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Australia – James Hardie: The final chapter (Updated).

21 November, 2012

 

Legal News & Analysis – Asia Pacific – Australia – Regulatory & Compliance

 

In brief

 

  • On 12 November 2012, the NSW Court of Appeal delivered its judgment on penalties in the James Hardie appeals. Overall, the decision represents a better outcome for the non-executive directors than at first instance – particularly in relation to disqualification.

 

The Court of Appeal’s decision (Gillfillan and Ors v Australian Securities and Investments Commission [2012] NSWCA 370) represents the final chapter of an 11 year saga, and comes 6 months after the High Court upheld ASIC’s appeal, finding that:

 

  • the seven former non-executive directors committed a single contravention of their duty of care and diligence in approving a misleading draft ASX announcement; and
  • Mr Shafron, the former general counsel and company secretary, had committed 3 contraventions of his duty of care and diligence for failing to advise the board of certain matters.

 

The final penalty outcome

 

The Court of Appeal reduced the disqualification periods and pecuniary penalties for the non-executive directors. The final outcome for the directors and officers concerned is as follows:

 

  Gzell J (Trial judge) August 2009 Court of Appeal May 2011 Court of Appeal (post High Court) November 2011
Australian non-executive directors Disqualification: 5 years Fine: $30,000 No liability Disqualification: Approx 2 years, 3 months Fine: $25,000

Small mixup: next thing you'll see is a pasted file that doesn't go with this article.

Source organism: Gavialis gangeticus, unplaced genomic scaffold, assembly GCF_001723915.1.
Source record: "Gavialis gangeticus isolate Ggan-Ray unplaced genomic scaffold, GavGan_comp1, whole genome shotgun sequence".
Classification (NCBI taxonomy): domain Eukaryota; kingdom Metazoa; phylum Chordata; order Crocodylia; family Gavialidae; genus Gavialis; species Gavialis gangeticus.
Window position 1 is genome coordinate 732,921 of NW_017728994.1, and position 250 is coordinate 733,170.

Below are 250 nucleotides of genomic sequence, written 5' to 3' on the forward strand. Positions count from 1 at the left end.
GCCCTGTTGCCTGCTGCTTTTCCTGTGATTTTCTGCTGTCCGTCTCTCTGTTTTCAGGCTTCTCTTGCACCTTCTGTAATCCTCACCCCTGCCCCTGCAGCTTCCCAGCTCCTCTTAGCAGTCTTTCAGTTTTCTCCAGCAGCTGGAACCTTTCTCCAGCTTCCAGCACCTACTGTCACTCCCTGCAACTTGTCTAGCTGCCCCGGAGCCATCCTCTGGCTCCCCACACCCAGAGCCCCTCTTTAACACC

US non-executive directors (Messrs Gillfillan and Koffel participated by phone) Disqualification: 5 years Fine: $30,000 No liability Disqualification: Approx 2 years Fine: $20,000

Mr Shafron  (General Counsel & Company Secretary) 

The Court of Appeal’s initial penalties of 7 years and $50,000 related to 2 contraventions only whereas the penalties imposed by the trial judge and the Court of Appeal in its most recent judgment relate to 3 contraventions.

Disqualification: 5 years Fine: $75,000 Disqualification: 7 years Fine: $50,000 Disqualification: 7 years Fine: $75,000 (agreed between Mr Shafron and ASIC)
Mr Morley (CFO) Disqualification: 5 years Fine: $35,000 Disqualification: 2 years Fine: $20,000 Mr Morley did not appeal to the High Court
Mr Macdonald (CEO) Disqualification: 15 years Fine: $350,000 Mr Macdonald did not appeal to the Court of Appeal  

 

Conduct of board meetings

 

In a separate judgment, Barrett JA made two observations concerning the conduct of board meetings with which Beazley JA concurred:

 

  • The aim of board meetings is not for directors to consult together with a view to reaching some consensus. Rather, the aim is for directors to consult together so that individual views may be formed. Accordingly, the procedures adopted at board meetings must be such that each director may communicate his or her vote and have it taken into account. Practices, such as the chair saying, after discussion of a proposal “I think we are all agreed on that” are dangerous unless supplemented by appropriate formality.